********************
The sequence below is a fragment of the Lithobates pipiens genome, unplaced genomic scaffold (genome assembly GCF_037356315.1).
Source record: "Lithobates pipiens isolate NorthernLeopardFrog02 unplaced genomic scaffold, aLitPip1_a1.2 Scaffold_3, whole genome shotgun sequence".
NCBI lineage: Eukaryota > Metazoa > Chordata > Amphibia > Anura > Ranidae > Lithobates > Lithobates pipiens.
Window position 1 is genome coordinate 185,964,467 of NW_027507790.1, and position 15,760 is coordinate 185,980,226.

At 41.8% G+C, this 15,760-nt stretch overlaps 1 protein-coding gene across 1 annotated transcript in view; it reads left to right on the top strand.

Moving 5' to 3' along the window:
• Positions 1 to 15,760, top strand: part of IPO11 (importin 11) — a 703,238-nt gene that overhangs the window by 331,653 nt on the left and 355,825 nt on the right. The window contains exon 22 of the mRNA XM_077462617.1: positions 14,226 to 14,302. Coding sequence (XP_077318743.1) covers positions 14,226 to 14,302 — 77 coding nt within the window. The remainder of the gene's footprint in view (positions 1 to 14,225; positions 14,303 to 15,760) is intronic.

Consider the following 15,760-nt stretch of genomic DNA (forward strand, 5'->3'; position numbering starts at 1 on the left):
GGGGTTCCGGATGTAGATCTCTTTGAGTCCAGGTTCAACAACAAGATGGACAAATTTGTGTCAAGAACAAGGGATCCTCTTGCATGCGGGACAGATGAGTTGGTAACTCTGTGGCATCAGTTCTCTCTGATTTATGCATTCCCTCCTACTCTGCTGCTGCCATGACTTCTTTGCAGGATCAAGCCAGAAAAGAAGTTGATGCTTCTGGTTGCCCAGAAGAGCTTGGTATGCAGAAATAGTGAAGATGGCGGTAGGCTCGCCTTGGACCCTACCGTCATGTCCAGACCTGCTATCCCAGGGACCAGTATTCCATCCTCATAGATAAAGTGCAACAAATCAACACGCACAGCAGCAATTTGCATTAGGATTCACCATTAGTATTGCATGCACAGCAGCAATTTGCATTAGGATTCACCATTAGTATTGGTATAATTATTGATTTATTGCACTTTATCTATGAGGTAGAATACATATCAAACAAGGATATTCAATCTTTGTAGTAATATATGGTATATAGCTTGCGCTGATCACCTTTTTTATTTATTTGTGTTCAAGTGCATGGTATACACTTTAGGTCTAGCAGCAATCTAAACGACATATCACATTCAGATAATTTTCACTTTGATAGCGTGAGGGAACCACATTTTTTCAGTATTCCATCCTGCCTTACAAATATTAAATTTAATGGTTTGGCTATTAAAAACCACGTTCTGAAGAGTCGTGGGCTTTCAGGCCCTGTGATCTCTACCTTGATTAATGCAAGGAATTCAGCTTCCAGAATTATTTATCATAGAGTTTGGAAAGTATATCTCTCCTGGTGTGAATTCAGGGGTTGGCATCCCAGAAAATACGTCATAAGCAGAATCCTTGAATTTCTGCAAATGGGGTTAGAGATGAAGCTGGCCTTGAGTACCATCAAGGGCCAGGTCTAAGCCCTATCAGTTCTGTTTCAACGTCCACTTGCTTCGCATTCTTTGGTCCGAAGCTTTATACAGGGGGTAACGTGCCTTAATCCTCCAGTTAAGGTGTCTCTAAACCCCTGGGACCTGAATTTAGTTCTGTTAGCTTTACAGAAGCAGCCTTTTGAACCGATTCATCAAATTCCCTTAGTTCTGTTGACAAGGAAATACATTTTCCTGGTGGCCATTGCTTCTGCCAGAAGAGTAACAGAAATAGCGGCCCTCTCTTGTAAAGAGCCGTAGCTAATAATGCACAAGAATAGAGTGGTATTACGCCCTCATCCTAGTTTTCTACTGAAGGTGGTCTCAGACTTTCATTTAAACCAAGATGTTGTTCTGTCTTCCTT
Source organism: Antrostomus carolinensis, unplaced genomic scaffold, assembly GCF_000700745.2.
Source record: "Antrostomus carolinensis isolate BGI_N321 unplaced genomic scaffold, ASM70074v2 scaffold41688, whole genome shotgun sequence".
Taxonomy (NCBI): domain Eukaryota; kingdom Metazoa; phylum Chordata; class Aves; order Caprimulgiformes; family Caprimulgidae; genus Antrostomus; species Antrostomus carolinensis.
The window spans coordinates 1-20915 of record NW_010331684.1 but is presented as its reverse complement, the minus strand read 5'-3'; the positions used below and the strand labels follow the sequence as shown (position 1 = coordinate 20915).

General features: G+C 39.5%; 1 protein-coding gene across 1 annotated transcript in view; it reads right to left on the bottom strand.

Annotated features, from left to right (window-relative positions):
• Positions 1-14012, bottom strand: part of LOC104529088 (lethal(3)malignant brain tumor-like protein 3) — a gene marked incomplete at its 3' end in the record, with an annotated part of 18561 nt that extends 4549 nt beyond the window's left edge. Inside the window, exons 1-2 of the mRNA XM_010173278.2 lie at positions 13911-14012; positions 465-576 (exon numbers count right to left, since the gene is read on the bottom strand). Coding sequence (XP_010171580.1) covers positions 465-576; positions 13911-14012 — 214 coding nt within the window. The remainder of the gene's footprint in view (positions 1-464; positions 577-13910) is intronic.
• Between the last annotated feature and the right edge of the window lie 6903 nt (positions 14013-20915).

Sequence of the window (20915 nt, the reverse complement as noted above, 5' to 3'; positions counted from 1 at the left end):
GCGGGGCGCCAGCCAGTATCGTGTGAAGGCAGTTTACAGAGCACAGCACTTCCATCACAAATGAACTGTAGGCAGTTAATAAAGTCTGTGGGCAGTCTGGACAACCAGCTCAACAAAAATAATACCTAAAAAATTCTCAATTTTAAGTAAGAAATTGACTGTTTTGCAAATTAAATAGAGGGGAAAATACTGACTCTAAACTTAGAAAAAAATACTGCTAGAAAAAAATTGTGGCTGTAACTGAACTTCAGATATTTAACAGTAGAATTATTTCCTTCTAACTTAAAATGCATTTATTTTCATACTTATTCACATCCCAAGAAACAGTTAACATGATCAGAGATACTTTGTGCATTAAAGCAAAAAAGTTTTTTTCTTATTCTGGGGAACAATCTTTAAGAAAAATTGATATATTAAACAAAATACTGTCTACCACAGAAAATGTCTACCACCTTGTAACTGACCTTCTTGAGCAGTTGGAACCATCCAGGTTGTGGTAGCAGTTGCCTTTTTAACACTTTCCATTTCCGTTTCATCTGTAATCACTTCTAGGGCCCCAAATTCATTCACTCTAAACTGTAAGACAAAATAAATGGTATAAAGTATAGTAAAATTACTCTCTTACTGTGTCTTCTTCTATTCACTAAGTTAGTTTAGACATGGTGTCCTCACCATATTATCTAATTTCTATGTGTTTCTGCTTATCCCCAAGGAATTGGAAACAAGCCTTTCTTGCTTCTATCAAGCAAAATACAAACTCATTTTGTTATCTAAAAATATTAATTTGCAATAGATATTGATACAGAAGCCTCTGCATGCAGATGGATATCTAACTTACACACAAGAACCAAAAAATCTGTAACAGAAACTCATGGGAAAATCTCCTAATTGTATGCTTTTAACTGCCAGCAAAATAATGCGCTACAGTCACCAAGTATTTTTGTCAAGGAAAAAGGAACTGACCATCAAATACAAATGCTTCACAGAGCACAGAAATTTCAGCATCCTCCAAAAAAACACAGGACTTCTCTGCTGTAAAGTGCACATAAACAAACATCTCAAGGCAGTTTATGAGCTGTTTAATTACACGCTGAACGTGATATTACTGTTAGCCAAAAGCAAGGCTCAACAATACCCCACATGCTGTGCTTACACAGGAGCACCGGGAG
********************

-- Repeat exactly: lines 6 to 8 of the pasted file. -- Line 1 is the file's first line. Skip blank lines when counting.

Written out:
Moving 5' to 3' along the window:
• Positions 1 to 15,760, top strand: part of IPO11 (importin 11) — a 703,238-nt gene that overhangs the window by 331,653 nt on the left and 355,825 nt on the right. The window contains exon 22 of the mRNA XM_077462617.1: positions 14,226 to 14,302. Coding sequence (XP_077318743.1) covers positions 14,226 to 14,302 — 77 coding nt within the window. The remainder of the gene's footprint in view (positions 1 to 14,225; positions 14,303 to 15,760) is intronic.

Consider the following 15,760-nt stretch of genomic DNA (forward strand, 5'->3'; position numbering starts at 1 on the left):